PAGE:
Friday, December 20, 2019

What about the "righteous lie"?

There are better, more detailed treatments of this that delve into such important questions as the moral law being an expression of the character of God, and whether that character can ever conflict (of course not!). But after seeing this question make the rounds among some whom I love and respect, I wish to add my own informal, comparatively brief summary answer.

A faithful, Reformed pastor over at Purely Presbyterian quotes Dr. Murray in Principles of Conduct:
On Rahab being honored by God despite her lie, John Murray cuts to the heart of the matter:
"It is strange theology that will insist that the approval of her faith and works in receiving the spies and helping them to escape must embrace the approval of all the actions associated with her praiseworthy conduct. But if it is objected that the preservation of the spies and the sequel of sending them out another way could not have been accomplished apart from the untruth uttered and that the untruth is integral to the successful outcome of her action, there are three things to be borne in mind.
(1) We are presuming too much in reference to the providence of God when we say that the untruth was indispensable to the successful outcome of her believing action.
(2) Granting that, in the de facto providence of God, the untruth was one of the means through which the spies escaped, it does not follow that Rahab was morally justified in using this method. God fulfills his holy, decretive will through our unholy acts.
(3) The kind of argumentation that seeks to justify the untruth because it is so closely bound up with the total result would be akin to the justification of Jacob's lie in connection with the blessing of Isaac [Gen. 27]; Jacob's deception in deed and word is integral to the de facto outcome of the episode, and yet we need not and may not justify his lie."
(Principles of Conduct, pp. 138-139).
Murray is excellent on the question of the so-called righteous lie. The "you can lie to save life" idea runs afoul of the doctrine of God's sovereign providence. It was a blindspot of Dabney, so there are many good men who follow him on it today, and there does seem to be an increased tendency to hold the "righteous lie" position among those who have had to participate in war.

There are options in a situation like Corrie Ten Boom's. You only have to give an answer to those who have a moral right to demand it from you, so silence is often an option. In those situations, you can also answer with a different truth than the one demanded, or even a question. Our Lord Jesus models all of these responses in the gospels.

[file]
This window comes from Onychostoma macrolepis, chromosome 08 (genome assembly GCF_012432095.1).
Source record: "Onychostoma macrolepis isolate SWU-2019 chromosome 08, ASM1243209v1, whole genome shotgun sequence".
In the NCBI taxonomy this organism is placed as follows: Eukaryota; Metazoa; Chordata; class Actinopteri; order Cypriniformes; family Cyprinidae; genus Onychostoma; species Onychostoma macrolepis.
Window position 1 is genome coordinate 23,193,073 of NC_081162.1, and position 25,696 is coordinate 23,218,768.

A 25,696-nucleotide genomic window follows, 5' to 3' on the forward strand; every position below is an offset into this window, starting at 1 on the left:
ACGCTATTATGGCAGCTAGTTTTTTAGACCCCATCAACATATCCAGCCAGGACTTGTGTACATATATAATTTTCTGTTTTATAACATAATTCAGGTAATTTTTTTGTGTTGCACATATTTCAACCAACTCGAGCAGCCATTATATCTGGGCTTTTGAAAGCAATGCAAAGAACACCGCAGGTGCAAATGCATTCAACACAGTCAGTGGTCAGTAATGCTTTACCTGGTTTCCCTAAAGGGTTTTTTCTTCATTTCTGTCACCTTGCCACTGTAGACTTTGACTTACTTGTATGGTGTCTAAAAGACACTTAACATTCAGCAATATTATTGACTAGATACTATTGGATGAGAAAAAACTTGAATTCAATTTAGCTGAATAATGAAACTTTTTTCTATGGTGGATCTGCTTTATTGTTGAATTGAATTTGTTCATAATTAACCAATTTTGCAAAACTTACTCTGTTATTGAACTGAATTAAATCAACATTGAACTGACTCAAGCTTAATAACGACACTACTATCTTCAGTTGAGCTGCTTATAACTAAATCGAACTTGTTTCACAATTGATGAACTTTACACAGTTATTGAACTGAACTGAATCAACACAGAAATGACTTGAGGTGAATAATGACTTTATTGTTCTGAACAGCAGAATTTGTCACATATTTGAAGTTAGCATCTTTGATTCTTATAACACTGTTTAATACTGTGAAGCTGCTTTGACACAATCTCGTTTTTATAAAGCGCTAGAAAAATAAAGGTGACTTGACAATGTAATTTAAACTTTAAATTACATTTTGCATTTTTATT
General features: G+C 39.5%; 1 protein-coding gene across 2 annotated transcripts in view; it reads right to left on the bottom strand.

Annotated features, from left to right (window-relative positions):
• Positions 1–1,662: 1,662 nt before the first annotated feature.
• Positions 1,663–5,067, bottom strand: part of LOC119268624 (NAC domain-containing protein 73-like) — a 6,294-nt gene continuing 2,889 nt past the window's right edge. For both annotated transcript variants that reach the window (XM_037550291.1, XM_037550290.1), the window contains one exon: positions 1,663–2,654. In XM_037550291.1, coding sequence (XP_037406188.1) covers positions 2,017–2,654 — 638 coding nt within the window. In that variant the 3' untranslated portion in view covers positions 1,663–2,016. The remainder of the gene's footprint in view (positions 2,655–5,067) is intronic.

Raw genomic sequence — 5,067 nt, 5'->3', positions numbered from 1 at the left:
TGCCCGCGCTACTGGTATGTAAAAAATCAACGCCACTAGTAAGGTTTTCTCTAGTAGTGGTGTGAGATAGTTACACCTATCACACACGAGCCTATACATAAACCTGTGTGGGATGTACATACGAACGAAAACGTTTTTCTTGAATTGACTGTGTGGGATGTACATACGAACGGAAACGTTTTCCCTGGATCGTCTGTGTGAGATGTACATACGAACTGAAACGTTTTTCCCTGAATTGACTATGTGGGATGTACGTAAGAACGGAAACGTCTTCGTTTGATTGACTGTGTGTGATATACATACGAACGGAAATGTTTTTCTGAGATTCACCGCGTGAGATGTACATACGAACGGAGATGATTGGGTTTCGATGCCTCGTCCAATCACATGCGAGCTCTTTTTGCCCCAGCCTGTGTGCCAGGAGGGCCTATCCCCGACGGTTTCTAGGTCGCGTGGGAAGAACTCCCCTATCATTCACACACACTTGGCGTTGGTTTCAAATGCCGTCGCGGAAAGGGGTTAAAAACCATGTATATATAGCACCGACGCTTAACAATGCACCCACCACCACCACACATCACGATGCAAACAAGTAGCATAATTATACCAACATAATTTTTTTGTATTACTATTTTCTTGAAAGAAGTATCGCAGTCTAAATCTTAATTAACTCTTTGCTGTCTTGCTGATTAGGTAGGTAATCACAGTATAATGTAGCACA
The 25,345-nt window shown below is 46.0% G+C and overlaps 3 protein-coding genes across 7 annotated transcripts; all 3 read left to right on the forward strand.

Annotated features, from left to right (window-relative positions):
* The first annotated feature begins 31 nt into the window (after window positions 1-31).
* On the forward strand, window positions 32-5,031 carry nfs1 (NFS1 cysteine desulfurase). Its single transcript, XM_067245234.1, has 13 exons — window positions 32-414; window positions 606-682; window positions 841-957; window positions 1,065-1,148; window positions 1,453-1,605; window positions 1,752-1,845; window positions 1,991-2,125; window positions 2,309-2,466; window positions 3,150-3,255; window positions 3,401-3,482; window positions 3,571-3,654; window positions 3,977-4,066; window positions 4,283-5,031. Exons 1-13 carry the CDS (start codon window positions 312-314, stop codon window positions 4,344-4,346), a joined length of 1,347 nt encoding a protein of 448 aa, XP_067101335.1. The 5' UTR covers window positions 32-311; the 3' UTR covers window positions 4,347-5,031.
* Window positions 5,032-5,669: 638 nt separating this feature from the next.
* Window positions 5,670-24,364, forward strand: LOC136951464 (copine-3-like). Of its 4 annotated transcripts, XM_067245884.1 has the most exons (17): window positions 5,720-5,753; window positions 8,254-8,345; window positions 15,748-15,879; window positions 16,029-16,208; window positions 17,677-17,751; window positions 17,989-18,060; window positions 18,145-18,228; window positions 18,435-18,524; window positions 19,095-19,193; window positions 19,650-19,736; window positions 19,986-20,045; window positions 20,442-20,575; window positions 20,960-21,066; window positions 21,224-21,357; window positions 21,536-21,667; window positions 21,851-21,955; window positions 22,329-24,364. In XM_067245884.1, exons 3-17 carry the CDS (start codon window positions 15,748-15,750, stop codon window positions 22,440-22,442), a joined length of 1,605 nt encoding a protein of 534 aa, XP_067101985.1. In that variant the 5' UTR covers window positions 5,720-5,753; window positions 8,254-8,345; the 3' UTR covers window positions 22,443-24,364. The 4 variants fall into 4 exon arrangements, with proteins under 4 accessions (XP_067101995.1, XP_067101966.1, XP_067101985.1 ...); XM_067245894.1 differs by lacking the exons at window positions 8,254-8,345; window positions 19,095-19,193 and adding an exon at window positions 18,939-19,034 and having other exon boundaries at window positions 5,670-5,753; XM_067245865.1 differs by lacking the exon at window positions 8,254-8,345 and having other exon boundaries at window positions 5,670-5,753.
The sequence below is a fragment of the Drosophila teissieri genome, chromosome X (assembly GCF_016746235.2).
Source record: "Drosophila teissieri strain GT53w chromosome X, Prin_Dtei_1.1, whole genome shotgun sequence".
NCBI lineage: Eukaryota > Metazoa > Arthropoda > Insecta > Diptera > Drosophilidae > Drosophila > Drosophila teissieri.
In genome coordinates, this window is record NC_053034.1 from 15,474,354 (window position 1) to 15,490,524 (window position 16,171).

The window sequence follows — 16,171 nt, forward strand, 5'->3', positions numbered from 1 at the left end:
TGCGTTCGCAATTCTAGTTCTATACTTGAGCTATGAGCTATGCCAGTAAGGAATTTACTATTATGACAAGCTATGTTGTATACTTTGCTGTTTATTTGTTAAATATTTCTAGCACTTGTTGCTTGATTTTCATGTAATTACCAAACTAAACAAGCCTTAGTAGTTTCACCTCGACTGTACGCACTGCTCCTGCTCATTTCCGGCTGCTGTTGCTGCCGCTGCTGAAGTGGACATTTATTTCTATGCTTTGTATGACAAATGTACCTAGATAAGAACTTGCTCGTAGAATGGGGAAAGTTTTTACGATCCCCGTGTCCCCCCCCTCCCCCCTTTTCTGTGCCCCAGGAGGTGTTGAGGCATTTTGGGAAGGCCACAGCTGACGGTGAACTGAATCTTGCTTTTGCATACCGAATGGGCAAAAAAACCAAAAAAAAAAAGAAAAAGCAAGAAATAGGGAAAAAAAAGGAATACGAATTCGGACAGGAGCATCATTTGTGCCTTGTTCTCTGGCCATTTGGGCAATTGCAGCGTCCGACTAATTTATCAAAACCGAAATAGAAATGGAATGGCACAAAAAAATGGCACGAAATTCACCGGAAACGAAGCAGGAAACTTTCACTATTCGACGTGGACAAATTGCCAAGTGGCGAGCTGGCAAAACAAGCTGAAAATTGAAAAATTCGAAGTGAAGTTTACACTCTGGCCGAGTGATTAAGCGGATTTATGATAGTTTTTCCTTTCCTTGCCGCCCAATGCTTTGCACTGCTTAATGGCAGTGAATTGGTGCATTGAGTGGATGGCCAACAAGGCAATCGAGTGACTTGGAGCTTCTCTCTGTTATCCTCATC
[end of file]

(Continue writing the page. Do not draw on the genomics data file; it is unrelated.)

Some will say that in Scripture God Himself deceives. In my opinion, this is blasphemy. What God does do is give information that is seized upon by the wicked to their own destruction. Because of their wicked assumptions and wicked intent, they respond by plunging into being deceived. God will not even send an holy angel to speak a single untruth. Even in His determined providence, only a wicked one will do in that case (cf. 2Chr 18:18-22).

There is not space here to engage the variety of objections that defenders of the "righteous lie" often raise. It should be needless to say that one had better be absolutely sure, and have much more than tenuously arranged moral reasoning, to justify an idea that must stand up against such clear statements as: "God is not a man that He should lie" (Num 23:19) and "God cannot lie" (Titus 1:2). And "when he [the devil] lies he speaks from his own [i.e. his own character, or even language], for he is a liar and the father of it" (Jn 8:44). And especially "all liars shall have their part in the lake which burns with fire and brimstone" (Rev 21:8).

Oh, and by the way, Corrie Ten Boom told the truth! The Jews were in a trap door under the table, and when asked where they were, she said, "under the table!" Her persecutors laughed and left, and they were safe. Of course, they could also have looked and found them and killed them all. But that is God's liberty in His inscrutable providence. The duty of not lying is ours. The events of what comes of it belong to God.

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